The flat, jointed pads of the beavertail give rise to its name. A low-growing prickly pear with gray-green stems and no large spines, the pads are covered with tiny brown bristles called glochids. These are far more irritating and bothersome to the human body than the big spines. Note to admirers of the flowers, don't get too close to the plant!
Growing on the rockiest slopes, these plants seem to need little in the way of soil or water. The flowers range in color from bold magenta to delicate pink, and I understand, there are even yellow and white varieties. In this section of the Sonoran Desert along the Colorado River, I saw none of the yellow or white.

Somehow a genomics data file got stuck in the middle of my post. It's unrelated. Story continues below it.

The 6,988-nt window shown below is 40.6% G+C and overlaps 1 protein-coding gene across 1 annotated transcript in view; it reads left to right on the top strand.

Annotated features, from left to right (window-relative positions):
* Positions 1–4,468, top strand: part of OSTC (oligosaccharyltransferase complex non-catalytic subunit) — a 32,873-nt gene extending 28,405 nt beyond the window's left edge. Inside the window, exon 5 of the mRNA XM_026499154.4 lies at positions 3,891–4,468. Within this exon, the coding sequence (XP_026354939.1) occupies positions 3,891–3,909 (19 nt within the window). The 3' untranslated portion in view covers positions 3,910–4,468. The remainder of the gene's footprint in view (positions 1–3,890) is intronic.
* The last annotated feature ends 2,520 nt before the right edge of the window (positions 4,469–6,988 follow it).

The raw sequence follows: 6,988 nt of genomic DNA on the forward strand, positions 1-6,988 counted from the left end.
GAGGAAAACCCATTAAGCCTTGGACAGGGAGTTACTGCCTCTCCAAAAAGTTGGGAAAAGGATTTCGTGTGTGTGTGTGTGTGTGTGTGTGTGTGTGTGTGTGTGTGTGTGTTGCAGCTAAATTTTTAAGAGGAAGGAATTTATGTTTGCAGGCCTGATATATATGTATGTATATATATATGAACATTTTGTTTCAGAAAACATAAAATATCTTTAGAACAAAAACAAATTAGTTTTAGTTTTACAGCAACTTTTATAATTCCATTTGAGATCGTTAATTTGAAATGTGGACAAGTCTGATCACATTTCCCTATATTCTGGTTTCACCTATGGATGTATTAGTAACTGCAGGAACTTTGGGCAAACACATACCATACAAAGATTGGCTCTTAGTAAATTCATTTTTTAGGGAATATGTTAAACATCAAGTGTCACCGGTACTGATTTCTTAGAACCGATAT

The flowers are followed by fruits, magenta to pale green, maturing to dry brown-gray, barrel shaped and usually spineless. Cactus bees are the pollinators.
A drive along Cienega Springs Road, and later a hike up Buckskin Trail literally took my breath away with the stunning glory of these flowers. The Death Valley superbloom had nothing on this display!